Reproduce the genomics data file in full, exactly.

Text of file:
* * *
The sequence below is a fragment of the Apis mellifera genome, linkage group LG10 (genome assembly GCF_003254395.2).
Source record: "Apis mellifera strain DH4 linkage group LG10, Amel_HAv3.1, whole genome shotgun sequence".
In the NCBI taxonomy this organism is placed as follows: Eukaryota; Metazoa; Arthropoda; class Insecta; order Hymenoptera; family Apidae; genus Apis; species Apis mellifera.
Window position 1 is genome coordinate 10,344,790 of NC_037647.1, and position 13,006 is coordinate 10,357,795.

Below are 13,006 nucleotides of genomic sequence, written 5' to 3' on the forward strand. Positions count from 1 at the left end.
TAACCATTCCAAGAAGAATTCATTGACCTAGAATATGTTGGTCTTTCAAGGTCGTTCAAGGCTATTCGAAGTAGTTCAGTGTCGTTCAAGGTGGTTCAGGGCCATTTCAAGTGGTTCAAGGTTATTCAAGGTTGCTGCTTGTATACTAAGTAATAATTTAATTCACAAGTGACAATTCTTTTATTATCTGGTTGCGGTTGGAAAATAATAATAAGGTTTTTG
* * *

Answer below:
The sequence below is a fragment of the Apis mellifera genome, linkage group LG10 (genome assembly GCF_003254395.2).
Source record: "Apis mellifera strain DH4 linkage group LG10, Amel_HAv3.1, whole genome shotgun sequence".
In the NCBI taxonomy this organism is placed as follows: Eukaryota; Metazoa; Arthropoda; class Insecta; order Hymenoptera; family Apidae; genus Apis; species Apis mellifera.
Window position 1 is genome coordinate 10,344,790 of NC_037647.1, and position 13,006 is coordinate 10,357,795.

Below are 13,006 nucleotides of genomic sequence, written 5' to 3' on the forward strand. Positions count from 1 at the left end.
TAACCATTCCAAGAAGAATTCATTGACCTAGAATATGTTGGTCTTTCAAGGTCGTTCAAGGCTATTCGAAGTAGTTCAGTGTCGTTCAAGGTGGTTCAGGGCCATTTCAAGTGGTTCAAGGTTATTCAAGGTTGCTGCTTGTATACTAAGTAATAATTTAATTCACAAGTGACAATTCTTTTATTATCTGGTTGCGGTTGGAAAATAATAATAAGGTTTTTG